Look out for food allergies
Your body’s inability to properly process certain foods can cause an imbalance in nutrients that leads to fatigue. If you suspect that could be an issue, Dr. Bradley recommends an “elimination diet,” which involves removing specific foods from your meals to see if your energy improves. Elimination diets can sometimes help identify such conditions as lactose intolerance or celiac disease.
For sustained energy throughout the day, “limit your simple carbs and sugar,” says Dr. Bradley. Many people fall into an energy-depleting cycle when their diet includes too many processed grains, such as white bread and pasta, and foods high in added sugar. These foods spike your blood sugar level at first, leading to an energy plummet later. Moreover, research suggests they cause addictive-like cravings for more sugary foods. “With a diet that’s high in sugar, you feel the highs and lows of energy—it can be a vicious cycle,” says Dr. Bradley. Instead, a diet that focuses on healthy fats and protein, such as the keto diet, may eventually improve your energy levels.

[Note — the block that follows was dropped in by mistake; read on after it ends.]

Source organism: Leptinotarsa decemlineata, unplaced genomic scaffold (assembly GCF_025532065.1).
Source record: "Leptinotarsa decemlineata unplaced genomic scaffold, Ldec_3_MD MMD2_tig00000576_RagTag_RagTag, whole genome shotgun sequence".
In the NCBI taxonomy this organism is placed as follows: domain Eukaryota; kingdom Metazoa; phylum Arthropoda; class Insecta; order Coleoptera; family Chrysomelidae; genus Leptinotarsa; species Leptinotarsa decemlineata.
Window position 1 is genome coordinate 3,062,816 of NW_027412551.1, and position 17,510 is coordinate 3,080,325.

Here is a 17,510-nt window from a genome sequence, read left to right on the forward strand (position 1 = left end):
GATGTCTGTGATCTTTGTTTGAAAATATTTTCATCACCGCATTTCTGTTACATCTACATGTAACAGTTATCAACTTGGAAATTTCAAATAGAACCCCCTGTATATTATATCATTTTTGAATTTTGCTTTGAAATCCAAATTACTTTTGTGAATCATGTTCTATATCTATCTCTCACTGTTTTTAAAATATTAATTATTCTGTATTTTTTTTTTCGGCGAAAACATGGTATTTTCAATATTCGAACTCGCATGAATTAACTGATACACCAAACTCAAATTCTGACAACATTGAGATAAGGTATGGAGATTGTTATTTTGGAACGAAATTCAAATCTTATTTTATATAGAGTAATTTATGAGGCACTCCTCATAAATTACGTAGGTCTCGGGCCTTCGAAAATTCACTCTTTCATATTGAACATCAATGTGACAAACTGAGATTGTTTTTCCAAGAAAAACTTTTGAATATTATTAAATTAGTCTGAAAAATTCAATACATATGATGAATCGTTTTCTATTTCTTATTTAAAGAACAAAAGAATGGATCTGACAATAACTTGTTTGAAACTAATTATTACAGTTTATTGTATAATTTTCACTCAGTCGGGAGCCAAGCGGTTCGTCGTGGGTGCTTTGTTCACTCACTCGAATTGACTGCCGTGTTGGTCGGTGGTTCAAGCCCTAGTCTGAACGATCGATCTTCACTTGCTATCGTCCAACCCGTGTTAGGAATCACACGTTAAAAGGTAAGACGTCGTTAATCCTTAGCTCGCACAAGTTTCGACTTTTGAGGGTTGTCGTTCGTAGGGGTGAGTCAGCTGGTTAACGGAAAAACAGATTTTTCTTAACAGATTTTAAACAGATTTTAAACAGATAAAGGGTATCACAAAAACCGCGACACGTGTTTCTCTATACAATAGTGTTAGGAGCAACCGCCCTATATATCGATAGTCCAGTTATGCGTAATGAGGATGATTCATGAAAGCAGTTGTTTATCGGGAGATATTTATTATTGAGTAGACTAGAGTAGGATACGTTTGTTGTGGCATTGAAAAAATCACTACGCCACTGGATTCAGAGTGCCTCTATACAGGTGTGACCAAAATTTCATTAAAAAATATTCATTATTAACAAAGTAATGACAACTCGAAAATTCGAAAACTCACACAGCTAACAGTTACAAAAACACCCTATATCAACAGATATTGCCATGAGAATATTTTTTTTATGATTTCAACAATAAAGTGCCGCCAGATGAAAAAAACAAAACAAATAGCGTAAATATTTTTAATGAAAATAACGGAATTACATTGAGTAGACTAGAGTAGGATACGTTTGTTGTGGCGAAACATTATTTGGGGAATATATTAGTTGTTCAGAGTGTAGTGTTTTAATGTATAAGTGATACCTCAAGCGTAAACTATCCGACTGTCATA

Related: 18 Easy No-Bake Sugar-Free Dessert Recipes
2. It could be your menstrual cycle
Nearly nine out of every 10 women say they experience one or more symptoms of premenstrual syndrome (PMS), including headaches, feeling tired, sleeping problems and depression. Doctors are still looking into what causes these PMS effects, and why some women experience them more than others, but fluctuating hormone levels throughout your menstrual cycle are thought to play a key role.